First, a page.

Professor Peter Stanfield has a truant eye for pulp culture. He has written two monographs on the Western, with a third on postwar dirty westerns under development. Recent publications include Maximum Movies-Pulp Fictions: Film Culture and the Worlds of Samuel Fuller, Mickey Spillane, and Jim Thompson (Rutgers University Press, 2011), which takes a long look at our fascination with a pulp aesthetic, and The Cool and the Crazy: Pop Fifties Cinema (Rutgers, 2015), which examines cycles of sensational movies produced to capitalise on current events, moral panics, and popular fads. His latest monograph, Hoodlum Movies: Seriality and the Outlaw Biker Film Cycle, 1966-1972 (Rutgers, 2018), draws on his two previous books and further develops ideas on film cycles and pulp cinema. Popular music’s interaction with film is a key theme in all of his outputs, whether that is a singing cowboy’s blue yodel, the siren song of a torch singer behind a veil of smoke and tears, the calypso beat of a juvenile delinquent pic, or the grease and chug of an outlaw biker movie soundtrack. He is currently working on a study of The Who and Pop Art: a band with built in hate.
For every film you remember, you forget a thousand. Stanfield’s research is about some of those forgotten films; not lost classics, but movies that deserve their fate in the trash bin of history.
His latest book, Hoodlum Movies, takes a concentrated look at the cycle of outlaw motorcycle films (1966-1972). Despised by critics but welcomed by exhibitors, these cheaply and quickly made pictures were produced to appeal to audiences of under-educated mobile youths. Plagiarizing contemporary films for plotlines, the cycle reveled in a brutal and lurid sensationalism drawn from the day’s headlines. Disreputable and interchangeable these films may be, but their lack of cultural legitimacy and low ambition is a large part of the rationale for his study; inviting questions about seriality and film cycles that are otherwise ignored in histories of 1960s and 70s American film. Hoodlum Movies explains why these films were made, who they were made for, and how the cycle developed through the second half of the 1960s before coming to a shuddering halt in 1972.
Before starting work at Kent I’d held the desire (but not had the opportunity) to teach a class that examined the tension between the competing concepts of film as art and film as commerce. Within my first year here I was given the go-ahead to write such a module. The premise was that I would consider film through a prism of low and high culture, a set-up that would help order the conversation between popular cinema and the avant-garde.
Recalling his research and teaching at Kent, Peter said: 'I wanted to examine the creative interventions of artists, critics and scholars who work with popular film to produce new cultural forms and ideas. To investigate the Surrealists’ play with the violent poetics of crime fictions; the Nouvelle Vague’s validation of American hard-boiled fiction; abstract painter and film critic Manny Farber’s theory of termite art; Lawrence Alloway’s concept of “maximum movies;” the art brut style of Samuel Fuller, and the crime-scapes and the genealogy of pulp. That was the premise, but to put all of this into play was not straightforward. There were no text books or pre-set readings for such a programme of study. I would have to research what I wanted to teach and my students would have to be participants in that project.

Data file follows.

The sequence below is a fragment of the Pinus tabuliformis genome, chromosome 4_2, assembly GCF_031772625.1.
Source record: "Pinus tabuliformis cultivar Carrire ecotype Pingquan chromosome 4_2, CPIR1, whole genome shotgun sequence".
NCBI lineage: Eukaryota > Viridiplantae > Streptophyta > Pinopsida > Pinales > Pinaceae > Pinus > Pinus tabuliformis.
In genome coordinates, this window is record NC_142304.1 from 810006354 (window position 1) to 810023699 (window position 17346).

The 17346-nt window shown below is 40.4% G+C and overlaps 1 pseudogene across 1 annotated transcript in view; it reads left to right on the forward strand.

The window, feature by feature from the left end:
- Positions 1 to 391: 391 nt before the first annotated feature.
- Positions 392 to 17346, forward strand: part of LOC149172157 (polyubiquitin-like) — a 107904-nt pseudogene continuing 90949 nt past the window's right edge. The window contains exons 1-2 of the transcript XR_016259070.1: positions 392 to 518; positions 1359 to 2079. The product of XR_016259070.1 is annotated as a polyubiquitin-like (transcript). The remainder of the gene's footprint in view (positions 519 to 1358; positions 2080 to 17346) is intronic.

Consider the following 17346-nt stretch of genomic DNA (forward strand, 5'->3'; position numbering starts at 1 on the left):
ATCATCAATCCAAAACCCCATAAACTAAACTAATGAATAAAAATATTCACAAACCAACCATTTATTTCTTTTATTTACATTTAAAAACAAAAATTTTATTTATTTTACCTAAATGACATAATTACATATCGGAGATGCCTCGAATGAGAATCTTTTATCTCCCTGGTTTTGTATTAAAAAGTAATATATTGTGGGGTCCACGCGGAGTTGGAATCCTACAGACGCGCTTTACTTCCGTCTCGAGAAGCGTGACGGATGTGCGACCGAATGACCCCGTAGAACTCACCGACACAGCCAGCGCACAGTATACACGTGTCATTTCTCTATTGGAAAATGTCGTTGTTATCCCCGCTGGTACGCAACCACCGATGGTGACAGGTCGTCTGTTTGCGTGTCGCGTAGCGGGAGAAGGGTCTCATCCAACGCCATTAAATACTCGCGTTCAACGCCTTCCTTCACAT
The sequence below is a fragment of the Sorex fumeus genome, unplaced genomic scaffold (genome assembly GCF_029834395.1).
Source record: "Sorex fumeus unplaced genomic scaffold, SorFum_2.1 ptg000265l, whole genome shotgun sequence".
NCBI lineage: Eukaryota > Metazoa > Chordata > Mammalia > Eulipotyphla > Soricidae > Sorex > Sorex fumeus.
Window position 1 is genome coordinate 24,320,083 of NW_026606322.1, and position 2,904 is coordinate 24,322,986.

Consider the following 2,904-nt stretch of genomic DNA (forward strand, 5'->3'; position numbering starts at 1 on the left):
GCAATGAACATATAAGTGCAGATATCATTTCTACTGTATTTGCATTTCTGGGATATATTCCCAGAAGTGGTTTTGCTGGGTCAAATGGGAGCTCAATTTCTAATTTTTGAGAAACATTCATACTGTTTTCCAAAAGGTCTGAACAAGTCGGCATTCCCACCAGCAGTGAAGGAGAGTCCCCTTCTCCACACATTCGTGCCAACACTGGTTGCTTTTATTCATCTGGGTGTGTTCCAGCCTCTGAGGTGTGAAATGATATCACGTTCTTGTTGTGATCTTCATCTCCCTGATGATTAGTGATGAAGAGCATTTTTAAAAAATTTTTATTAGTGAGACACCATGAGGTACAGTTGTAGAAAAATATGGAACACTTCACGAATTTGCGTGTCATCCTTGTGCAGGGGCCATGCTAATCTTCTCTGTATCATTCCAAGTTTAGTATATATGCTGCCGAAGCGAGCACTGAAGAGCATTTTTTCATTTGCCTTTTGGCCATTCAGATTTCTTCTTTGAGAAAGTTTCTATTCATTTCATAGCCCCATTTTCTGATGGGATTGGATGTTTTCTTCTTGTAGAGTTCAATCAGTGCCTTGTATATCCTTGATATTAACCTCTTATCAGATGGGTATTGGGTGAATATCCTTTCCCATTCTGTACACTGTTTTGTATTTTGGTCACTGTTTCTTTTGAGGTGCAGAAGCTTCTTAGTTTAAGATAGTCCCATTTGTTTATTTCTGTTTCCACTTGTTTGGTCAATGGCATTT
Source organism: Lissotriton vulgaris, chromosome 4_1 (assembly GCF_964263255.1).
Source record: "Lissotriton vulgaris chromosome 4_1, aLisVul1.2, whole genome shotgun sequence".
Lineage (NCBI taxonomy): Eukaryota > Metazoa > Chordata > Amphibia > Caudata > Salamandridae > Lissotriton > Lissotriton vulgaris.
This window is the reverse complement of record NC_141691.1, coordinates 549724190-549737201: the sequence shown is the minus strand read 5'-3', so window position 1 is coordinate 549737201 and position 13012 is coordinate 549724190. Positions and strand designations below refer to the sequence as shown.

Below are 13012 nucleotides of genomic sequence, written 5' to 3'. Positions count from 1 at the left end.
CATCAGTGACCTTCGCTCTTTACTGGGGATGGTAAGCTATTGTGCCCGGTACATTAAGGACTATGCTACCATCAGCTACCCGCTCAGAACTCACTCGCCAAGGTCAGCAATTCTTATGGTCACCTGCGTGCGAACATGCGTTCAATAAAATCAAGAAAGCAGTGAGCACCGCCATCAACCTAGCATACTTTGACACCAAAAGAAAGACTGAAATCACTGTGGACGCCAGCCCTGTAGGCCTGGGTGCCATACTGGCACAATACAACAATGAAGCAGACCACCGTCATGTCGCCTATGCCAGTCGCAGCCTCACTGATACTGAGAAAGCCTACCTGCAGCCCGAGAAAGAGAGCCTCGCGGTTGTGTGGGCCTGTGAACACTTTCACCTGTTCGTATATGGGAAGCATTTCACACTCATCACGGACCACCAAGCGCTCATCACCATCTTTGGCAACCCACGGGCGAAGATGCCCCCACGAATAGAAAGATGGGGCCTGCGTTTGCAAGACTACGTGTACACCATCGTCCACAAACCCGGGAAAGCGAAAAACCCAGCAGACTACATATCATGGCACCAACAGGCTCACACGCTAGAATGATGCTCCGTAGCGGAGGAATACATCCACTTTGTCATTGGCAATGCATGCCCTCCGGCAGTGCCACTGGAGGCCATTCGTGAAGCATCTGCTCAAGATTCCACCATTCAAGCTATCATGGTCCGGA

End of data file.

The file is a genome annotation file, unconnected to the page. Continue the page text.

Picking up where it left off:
'Together we set out across five years to explore the pulp landscape as it had been earlier travelled by avant-garde artists and critics. In the process I began to write the book that would become Maximum Movies ? Pulp Fictions: Film Culture and the Worlds of Samuel Fuller, Mickey Spillane and Jim Thompson (Rutgers University Press, 2011).
'I don’t think it is an exaggeration to say that this book would not have taken the shape it did without student input (through their own research carried out in preparation for our debates in seminars and as articulated in their essays). There was a perfect cycle of knowledge acquisition, dissemination and debate. At times I led the way; at other times the students set the path to follow. In the end, the book closed the circuit, but not before a new research project had begun on repetition and novelty in popular film. . . '
I am interested in supervising research into any aspect of popular film, but particularly those that engage with the topic from an interdisciplinary or intermedial perspective. Research proposals that consider film production in terms of fads, cycles, and trends will be positively received.